Removing Soap Scum from Tiles [most effective ways]

No matter how frequent you scrub your bathroom, soap scum will still build up on the tiles, bathtub, or shower. Unfortunately, you can’t remove the scums with regular soap and water, you have to deploy specific cleaning solutions designed to remove stubborn stains. Removing soap scum from tiles is not as daunting as most people think, with the right removal product and method, it will only take a few minutes and your bathroom tiles are good to go!

Cleaning your bathroom may not be a pleasing chore, especially when you have a soap scum problem. Rather than let this problem get you down and out, try these effective soap scum removal methods.

You also may want to know about the standard size of shower doors and how to measure it.

How does soap scum develop on bathroom tiles with time?

Soap scums are formed when the mineral content of water mixes with soap fat. This will create an unpleasant reaction called soap scum. The soap scum is always whitish-yellow, it can be seen on bathroom tub walls, bathroom tiles, and shower doors. The scum will get thicker and harder if ignored for a long time, creating an unpleasant look and smell. So, it’s better for you to learn how to clean up this mess and give your bathroom a sparkling look.

Effective methods of removing soap scum from tiles

Effective methods of removing soap scum from tiles

Corporate or commercial removal products are always the best choice for removing soap scums, but there are some effective home remedies you can try. Despite your best efforts, soap scums can be difficult to remove and it can mar your tiles, tubes, and even glass.

However, before you reach for corporate cleansers, there are a few home tricks you can try; For home remedies, you’d need the following;

  • Vinegar
  • Borax
  • Spray bottle
  • Bowl
  • Soft bristle brush
  • Sponge
  • Squeegee
  • And of course, water

1. Wipe down surfaces

Wipe down surfaces

The best way to deal with a soap scum problem is to prevent it from happening in the first place. Soap, shower gel, and shampoo all leave behind a thin oil film and cause a haze on tiles, bathroom walls, and even showers.

After bathing or showering, wipe down the tile and wall surface using a bathroom squeegee, this helps to prevent the formation of bacteria, mildew, and soap scum. Squeegee is a great tool for wiping down stained surfaces in the bathroom and keeping them shining like new. We recommend you click the following link if you are looking for a company providing a professional tile cleaning service.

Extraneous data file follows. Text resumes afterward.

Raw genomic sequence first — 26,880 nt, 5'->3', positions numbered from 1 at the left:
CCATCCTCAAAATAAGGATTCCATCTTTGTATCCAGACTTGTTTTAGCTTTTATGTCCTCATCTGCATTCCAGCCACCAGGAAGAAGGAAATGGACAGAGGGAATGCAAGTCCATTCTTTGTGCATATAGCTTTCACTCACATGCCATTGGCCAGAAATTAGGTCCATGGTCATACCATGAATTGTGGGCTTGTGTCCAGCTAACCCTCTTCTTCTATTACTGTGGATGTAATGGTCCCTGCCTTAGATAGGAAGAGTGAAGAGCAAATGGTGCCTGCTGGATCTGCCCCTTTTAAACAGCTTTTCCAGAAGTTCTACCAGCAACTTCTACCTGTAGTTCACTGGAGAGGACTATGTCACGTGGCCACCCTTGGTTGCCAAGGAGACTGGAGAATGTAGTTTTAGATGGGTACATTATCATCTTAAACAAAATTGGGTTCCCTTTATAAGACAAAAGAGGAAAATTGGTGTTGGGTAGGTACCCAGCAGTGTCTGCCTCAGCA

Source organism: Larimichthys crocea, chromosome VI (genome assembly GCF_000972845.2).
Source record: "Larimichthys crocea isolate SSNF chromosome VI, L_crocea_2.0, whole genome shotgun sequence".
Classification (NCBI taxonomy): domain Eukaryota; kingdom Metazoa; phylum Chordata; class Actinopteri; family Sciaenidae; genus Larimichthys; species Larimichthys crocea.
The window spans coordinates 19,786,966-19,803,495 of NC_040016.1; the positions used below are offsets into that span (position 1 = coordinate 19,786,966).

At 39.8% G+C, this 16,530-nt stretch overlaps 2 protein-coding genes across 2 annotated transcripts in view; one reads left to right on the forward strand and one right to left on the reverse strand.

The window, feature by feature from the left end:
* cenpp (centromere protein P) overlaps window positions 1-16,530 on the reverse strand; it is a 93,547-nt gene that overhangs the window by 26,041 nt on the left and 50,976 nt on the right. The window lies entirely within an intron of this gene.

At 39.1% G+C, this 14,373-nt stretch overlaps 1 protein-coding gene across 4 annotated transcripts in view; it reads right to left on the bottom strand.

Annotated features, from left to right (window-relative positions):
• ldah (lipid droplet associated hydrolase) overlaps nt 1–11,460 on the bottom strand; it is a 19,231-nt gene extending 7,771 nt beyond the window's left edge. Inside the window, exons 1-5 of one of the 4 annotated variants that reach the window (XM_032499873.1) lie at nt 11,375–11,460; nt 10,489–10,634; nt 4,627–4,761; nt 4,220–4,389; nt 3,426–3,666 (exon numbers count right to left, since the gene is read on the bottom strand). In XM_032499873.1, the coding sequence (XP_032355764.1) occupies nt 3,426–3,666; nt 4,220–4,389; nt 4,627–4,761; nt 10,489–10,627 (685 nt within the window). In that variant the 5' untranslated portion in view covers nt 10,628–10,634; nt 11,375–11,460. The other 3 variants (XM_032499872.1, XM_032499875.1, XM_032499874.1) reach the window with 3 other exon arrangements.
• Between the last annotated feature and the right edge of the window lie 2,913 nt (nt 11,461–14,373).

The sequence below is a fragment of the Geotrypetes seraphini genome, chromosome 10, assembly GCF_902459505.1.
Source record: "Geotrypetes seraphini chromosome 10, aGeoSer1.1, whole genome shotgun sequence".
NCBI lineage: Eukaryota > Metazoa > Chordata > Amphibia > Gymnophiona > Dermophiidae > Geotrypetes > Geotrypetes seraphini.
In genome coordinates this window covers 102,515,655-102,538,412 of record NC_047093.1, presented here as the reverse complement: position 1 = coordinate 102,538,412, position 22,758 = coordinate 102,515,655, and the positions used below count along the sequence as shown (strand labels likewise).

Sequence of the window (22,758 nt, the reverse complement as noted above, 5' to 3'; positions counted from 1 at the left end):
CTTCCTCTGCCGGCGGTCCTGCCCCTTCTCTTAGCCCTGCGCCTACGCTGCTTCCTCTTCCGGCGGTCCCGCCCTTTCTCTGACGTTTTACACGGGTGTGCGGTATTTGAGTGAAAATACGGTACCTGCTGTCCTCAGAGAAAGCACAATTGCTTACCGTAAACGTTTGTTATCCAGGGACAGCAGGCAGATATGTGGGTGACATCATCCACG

2. Borax


Borax has been in use for a long time and it’s still a very effective way to rid your bathroom of soap scum. This scouring powder will eliminate any odor, mildew, mold, and soap scum in your bathroom. Note: always wear a pair of hand gloves when handling borax.

Simply sprinkle some borax on the scum, add little water to make a paste, and let it soak for about 3 minutes, and then give it a good scrub. Rinse off all traces of soap scum with warm water.

3. Vinegar

Another home remedy is using vinegar. In a spray bottle, mix two cups of white vinegar, two cups of warm water, and just a teaspoon of dishwashing liquid. Spray the scum surface with the mixture to drench the tiles, allow for about three minutes and then scrub the scum away, then rinse with warm water.

Using Corporate product to remove soap scum from bathroom tiles

Sometimes, the home remedies listed above may not work, maybe because the soap scum was ignored for a long time. When this happens, use a product specifically designed to handle soap scum problems. Sparkle Cleaner and Stain Remover make even the toughest soap scum disappear on contact, leaving your bathroom tiles sparkling as new!

Guess what? This removal product is bleach-free and non-abrasive which makes it safe to use on plastic, glass, and all kinds of tile surfaces. To use Sparkle Cleaner and Stain Remover, simply spray it generously on the soap scum and allow the remover soak in for about 3 minutes. Normally, after allowing the remover to soak in for some time, you can simply rinse with warm water and the scum will disappear. However, for stubborn stains, you might need to scrub with a sponge or brush before rinsing.